Opinion: Clarity on vaccinations and social distance guidelines

 

Now is the time to be optimistic about the COVID-19 pandemic. Armed with vaccination and knowledge, you should plan to hug your grandchildren and grandparents, eat dinner with your neighbor and close friends, and see a return to some semblance of normal life” in the very near future – maybe even now.  Let’s clarify a few points about vaccinations and social distance guidelines that might be confusing. 

  1. Get vaccinated as soon as you can. Each of the vaccines currently available in the United States are extremely safe, extremely effective at preventing severe cases of COVID-19 or death from it, and at reducing transmission. Vaccines are the pathway to safety and a return to normalcy. The “best” vaccine is the vaccine that you can get ASAP.  The concerns you read about on the internet and hear on the news are just noise. Allergic reactions are rare and no more common that with other vaccines. Side-effects – a sore arm, feeling achy or having a headache the next day – are similar to other vaccinations, tend to be mild, and generally resolve in 24-36 hours. Think of them as evidence that your immune system is working! The worries simply have not panned out. I recommend vaccination to all of my patients that qualify for them, without any doubts. The biggest risk of vaccinations is people not getting vaccinated because of misinformation. 
  2. Mindfully return to a social life. The vaccines are so effective that the United States Centers for Disease Control has started to allow people to socialize again! People who are fully vaccinated (i.e., 2 weeks after their final vaccine dose), can visit other fully vaccinated people indoors without wearing masks or physical distancing. They also can visit unvaccinated people from a single household who are at low risk for severe COVID-19 disease indoors without wearing masks or physical distancing, too. The key points that give you some freedom are (i) being fully vaccinated, (ii) when mixing with unvaccinated people, they must be from a single household (iii) not include any people at high risk for severe COVID-19 disease. Keep the gatherings small and private. Of course, if anyone is showing signs or symptoms of being sick, contact should be avoided. Attention grandparents if you are fully vaccinated, you can hug your grandchildren (unless they are at high risk, which is unlikely). Children and grandchildren, you can hug your vaccinated parents and grandparents. You even can have them over for a Passover seder if you only have one household of unvaccinated people over at a time.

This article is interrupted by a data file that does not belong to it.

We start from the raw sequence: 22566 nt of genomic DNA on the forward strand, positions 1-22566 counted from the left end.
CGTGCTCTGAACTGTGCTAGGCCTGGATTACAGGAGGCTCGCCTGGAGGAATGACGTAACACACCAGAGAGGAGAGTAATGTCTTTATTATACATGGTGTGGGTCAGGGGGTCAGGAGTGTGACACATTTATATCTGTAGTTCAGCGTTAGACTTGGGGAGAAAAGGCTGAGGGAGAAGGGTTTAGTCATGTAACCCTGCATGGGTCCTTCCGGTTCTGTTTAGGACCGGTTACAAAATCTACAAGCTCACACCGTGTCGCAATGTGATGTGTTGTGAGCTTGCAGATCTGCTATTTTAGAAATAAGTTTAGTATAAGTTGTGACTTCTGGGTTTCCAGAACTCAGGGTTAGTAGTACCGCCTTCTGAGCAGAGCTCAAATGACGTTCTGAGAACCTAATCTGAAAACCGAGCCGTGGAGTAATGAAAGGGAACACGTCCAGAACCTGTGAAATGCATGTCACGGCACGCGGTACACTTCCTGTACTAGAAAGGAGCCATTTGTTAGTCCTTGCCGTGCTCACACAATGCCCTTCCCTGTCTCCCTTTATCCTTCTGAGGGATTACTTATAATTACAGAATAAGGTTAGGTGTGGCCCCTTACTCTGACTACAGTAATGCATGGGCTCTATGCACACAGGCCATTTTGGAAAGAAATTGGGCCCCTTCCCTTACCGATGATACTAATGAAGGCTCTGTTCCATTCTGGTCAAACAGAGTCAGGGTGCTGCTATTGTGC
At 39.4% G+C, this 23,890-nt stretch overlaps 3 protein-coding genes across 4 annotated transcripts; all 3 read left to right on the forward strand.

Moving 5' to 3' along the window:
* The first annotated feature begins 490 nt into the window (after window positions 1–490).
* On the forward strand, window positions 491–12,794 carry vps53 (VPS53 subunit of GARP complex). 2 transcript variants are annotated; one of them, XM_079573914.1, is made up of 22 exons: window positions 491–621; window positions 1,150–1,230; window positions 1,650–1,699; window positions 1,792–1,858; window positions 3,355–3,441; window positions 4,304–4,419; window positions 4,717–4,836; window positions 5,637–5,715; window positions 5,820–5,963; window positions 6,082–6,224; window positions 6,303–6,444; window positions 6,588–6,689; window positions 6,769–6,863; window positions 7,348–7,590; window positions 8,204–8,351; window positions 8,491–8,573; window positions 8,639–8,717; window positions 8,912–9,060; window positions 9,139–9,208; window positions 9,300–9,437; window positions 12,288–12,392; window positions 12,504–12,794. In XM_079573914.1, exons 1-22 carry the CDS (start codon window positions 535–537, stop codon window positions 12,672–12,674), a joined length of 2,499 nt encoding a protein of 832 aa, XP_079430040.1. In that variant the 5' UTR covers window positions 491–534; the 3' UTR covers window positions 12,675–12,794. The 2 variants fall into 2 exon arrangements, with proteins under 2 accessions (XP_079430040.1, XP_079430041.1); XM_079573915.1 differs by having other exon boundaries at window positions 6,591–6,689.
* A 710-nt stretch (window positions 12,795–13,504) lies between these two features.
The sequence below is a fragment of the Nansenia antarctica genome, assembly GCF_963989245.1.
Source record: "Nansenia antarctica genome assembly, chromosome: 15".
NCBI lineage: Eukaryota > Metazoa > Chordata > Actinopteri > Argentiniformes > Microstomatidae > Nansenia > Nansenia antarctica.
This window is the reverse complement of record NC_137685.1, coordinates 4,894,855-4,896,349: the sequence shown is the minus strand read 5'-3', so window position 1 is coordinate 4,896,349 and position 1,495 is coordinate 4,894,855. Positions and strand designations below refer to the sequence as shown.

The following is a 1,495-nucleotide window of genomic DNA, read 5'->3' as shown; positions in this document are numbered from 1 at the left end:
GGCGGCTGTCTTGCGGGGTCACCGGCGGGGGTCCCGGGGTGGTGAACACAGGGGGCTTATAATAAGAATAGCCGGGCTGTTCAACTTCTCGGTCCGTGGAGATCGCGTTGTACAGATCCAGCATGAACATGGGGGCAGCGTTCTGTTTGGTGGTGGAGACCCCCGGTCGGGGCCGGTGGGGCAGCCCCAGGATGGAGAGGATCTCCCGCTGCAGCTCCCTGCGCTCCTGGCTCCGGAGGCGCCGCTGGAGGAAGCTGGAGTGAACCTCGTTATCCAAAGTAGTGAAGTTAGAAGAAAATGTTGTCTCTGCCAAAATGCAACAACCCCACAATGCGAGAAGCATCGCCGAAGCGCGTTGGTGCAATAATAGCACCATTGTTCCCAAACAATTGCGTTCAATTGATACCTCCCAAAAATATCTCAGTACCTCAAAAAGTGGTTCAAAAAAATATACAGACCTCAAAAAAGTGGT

3. Continue to wear a well-fitted mask (i.e., a surgical mask with a mask fitter or a snug cloth mask over it) and to socially distance when you are in public or interacting with non-vaccinated people at high risk. When in situations that don’t fit the visiting guidance above, make sure the spaces you are in with non-vaccinated people are not crowded, are well-ventilated, and if you can, stay outside.   

Please avoid traveling for the time being, because that is how the new variants of concern spread. The single best way to fight the variants is to get vaccinated.   Following the precautions above make a big difference, too, because if the disease doesn’t spread, the variants don’t spread and new mutations cannot emerge. 

Thanks to the scientists, health care workers, public health officials, and the federal government. COVID-19 cases and deaths are on the decline.  There will be enough vaccine for every U.S. adult to be have had their first shot by the end of May, and most of America will have had at least one shot by then.   

With warm weather and people getting vaccinated, the future is very bright and we are on the cusp of getting our lives back. You are powerful: by getting vaccinated and following the guidance above – you have the power to save another person’s life. That’s a mitzvah. Be a mitzvah maker.     

Dr. James H. Stein is an attending cardiologist and director of Preventive Cardiology, and is the UW Health Robert Turell Professor in Cardiovascular Research, at the University of Wisconsin School of Medicine and Public Health in Madison. Stein’s opinions are his own and he is not speaking on behalf of UW Health, the Wisconsin Jewish Chronicle, or any other organization.